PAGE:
A fine stay; a solemn goodbye

It was June 20, 2000. I was sitting with two of my friends and my friend Matt’s dad in field level seats at Shea Stadium, just to the right of home plate. The Braves had been mercilessly pounding the Mets 8-1 until New York rallied with a series of walks and singles to tie the game in the bottom of the eighth.

Then, Mike Piazza walked towards the plate.

With Edgardo Alfonzo’s game-tying single to left field, the crowd roared with new life. Now, as Piazza’s name buzzed through the loudspeakers, the Shea faithful stood and cheered in utter euphoria.

With two men on base, two out, Piazza faced veteran relief pitcher Terry Mulholland, the third Brave’s pitcher of the inning. Piazza viciously turned on a ball to left field and sidestepped down the foul line for just a second or two- that’s just how long it took for his line-drive three run home run to clear Shea’s left field fence. The crowd, especially my friends and I, burst into pandemonium.

As Piazza finished his home-run trot and the scoreboards flashed 11-8 (what would prove to be the final score), we were reminded that Piazza was not only an iconic figure for us, but for the Mets and the whole of New York.

Piazza is the first Met since Tom Seaver to be a shoe-in first- ballot Hall of Famer. Rarely have the Mets had such a talent, never have they had someone so important.

Now it seems as if Piazza and the Mets will part ways, as his seven-year contract is up and his numbers have faded over his last few injury-plagued seasons.

Why is Piazza an icon?

Well, there’s his Cinderella story in Los Angeles, where Piazza was drafted in the 62nd round of the 1988 major-league draft, mainly as a favor to his brother’s godfather, former Dodger’s skipper Tommy Lasorda.

Just five years later, Piazza would unanimously win the 1993 National League Rookie of the Year Award, hitting .318 and setting Dodger rookie records with 35 home runs and 112 RBIs, making him the first rookie since 1950 to hit .300, collect 30 homers, and 100 runs batted in.

There’s also his 1997 season, unarguably the best offensive season had by any catcher, as Piazza posted career highs batting .362 with a .638 slugging percentage, 40 home runs, 124 RBIs, 201 hits, and 355 total bases. Or there’s his career .311 batting average, his 397 home runs, and his 1,223 RBIs.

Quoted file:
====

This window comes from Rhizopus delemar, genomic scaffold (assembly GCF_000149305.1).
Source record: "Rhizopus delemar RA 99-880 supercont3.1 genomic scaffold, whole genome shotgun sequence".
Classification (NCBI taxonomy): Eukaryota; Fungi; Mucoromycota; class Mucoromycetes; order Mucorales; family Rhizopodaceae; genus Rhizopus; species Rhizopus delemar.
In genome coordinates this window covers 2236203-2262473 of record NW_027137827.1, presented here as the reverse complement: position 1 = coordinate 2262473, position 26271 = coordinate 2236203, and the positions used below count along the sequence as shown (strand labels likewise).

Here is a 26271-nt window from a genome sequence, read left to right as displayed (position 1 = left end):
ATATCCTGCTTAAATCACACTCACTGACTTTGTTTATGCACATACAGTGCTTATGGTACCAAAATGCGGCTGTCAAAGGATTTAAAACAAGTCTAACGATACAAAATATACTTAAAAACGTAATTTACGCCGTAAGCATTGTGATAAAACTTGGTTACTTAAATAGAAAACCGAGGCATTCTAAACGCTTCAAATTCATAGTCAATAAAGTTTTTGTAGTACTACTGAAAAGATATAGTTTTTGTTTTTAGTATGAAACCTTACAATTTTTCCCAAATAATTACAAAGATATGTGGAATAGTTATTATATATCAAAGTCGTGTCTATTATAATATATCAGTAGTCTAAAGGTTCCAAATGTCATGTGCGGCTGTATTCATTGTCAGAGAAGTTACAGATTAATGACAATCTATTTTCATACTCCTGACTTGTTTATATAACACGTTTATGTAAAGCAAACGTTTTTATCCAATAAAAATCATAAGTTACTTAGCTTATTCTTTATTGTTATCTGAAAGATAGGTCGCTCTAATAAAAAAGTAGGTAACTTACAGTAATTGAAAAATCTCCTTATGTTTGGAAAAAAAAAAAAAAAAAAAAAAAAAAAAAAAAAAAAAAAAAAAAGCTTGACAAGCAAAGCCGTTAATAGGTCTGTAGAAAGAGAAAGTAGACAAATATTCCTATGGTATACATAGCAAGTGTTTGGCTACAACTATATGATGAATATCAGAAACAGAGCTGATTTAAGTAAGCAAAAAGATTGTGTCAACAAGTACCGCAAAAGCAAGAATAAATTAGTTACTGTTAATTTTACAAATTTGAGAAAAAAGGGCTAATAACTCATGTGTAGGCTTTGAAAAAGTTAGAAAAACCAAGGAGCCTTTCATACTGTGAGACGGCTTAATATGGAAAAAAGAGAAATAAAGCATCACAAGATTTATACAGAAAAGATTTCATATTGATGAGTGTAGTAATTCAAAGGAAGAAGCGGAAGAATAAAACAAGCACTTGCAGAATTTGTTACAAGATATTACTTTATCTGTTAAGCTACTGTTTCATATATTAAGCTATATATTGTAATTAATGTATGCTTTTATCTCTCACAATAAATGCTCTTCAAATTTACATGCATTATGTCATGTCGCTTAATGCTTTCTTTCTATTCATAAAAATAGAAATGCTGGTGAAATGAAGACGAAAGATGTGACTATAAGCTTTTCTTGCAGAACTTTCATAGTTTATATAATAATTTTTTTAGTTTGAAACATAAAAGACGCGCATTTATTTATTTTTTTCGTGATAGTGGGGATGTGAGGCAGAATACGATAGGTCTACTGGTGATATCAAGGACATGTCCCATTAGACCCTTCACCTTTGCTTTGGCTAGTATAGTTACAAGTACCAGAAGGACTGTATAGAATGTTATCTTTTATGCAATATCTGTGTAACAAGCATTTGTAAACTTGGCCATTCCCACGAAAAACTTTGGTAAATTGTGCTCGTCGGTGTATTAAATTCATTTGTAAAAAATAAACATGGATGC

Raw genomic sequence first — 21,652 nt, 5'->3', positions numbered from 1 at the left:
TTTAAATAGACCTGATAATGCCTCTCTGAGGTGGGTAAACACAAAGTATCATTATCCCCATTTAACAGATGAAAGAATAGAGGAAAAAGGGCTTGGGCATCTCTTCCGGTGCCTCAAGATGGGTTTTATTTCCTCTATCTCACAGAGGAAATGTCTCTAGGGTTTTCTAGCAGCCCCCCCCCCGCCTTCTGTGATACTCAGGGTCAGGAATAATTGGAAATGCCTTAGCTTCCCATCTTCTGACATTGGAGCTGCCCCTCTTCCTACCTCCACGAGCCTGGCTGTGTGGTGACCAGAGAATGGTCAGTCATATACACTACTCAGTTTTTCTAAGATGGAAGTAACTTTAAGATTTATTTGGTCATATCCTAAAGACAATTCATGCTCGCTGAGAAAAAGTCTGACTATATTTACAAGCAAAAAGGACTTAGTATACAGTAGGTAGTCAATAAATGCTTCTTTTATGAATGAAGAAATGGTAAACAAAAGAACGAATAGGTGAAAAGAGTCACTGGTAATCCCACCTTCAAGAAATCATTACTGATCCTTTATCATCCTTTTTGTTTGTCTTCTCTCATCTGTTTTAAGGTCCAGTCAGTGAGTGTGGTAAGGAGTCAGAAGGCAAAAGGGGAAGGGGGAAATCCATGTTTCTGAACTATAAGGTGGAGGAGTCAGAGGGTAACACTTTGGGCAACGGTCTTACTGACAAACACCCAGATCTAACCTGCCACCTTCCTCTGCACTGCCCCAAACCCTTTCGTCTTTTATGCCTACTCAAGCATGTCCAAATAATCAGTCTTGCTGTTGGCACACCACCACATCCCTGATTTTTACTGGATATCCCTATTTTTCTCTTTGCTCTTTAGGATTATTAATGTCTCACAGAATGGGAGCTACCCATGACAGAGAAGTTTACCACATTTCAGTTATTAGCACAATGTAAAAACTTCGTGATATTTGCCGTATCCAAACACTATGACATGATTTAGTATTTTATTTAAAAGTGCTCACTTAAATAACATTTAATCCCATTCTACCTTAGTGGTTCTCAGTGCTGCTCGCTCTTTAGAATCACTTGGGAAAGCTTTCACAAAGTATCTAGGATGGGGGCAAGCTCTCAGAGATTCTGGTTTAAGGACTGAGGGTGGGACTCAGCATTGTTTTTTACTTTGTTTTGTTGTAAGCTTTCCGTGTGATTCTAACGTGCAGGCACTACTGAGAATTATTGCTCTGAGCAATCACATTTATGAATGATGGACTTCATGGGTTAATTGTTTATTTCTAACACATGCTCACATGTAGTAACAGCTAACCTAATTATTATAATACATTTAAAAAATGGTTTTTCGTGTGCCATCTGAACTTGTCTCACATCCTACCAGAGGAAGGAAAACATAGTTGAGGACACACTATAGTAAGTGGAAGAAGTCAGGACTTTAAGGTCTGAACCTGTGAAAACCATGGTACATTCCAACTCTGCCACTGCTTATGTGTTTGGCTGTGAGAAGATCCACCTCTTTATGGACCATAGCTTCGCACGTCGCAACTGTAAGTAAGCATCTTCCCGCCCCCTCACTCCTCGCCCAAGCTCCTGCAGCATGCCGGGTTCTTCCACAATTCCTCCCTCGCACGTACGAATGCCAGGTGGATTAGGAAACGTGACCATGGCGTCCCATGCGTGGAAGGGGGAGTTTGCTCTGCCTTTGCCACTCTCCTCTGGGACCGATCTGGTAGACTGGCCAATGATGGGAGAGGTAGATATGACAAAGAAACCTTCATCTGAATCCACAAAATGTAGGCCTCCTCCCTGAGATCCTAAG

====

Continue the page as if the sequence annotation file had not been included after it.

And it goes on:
Or there’s his heroic home runs, like the one he hit in 1999 off of John Smoltz in game six of the National League Championship Series.

Piazza, beat up as ever from a string of home-plate collisions, various injuries, and not enough off days, barely edged one out of the right field fence at Turner Field in Atlanta to tie the game, though the Mets would later lose the game and the series on a bases loaded walk to Andruw Jones.

In the first game back at Shea since Sept. 11, 2001, Piazza drove a majestic game winning home run deep into center field, lifting the Mets to a victory and the city up from its depression. This is the moment that Piazza solidified himself as not just a baseball icon, but a New York icon, and a timeless figure in New York history. For that moment, for those few hours, New York celebrated when there were so many reasons to sob.

But more important, for me, than his rise to fame, or the fact that he holds the record for most career home runs by a catcher, or his ability to spray the ball to all fields, or his 12 all-star selections, are his intangibles.

The way he warms up before every game, jogging stoically with his catcher’s helmet on forwards, stretching slowly and deliberately while giving his Hollywood smirk, wink, and wave to his adoring fans.

The way he steps out of the dugout into the on-deck circle, calmly waving his weighted bat back and forth as if nothing fazes him, until slowly strutting to home plate, his trademark heavy metal/hard rock blaring over the loudspeakers, his name met with nothing but cheers.

The way he stands in the batter’s box, calm as can be, almost always taking first pitch as if he’s always in the driver’s seat- this before unleashing on a pitch to right field, watching the ball clear the fence, holding his bat in the air, leaning on his back leg with a painful grimace, and then of course, that trot.

That trot we see on singles just like we see on home runs- it’s always been his, it’s always been textbook Piazza.

Those are the things I’ll remember even more than the moments that made him famous.

There is so much more that has made this man great, like his throwing woes that remind us that he is human, or his abilities to block the plate and call a game that give him that blue-collar appeal.

The intricacies and nuances of Piazza are infinite both in number and value; his time with us is not. As the Mets and Piazza part ways, I am only filled with regret and thankfulness.

I regret not cherishing his time in New York enough, not attending more games, not fully appreciating his talent and place in baseball history.

I am thankful that he came; I’ll regret it when he leaves. Thanks, Mike.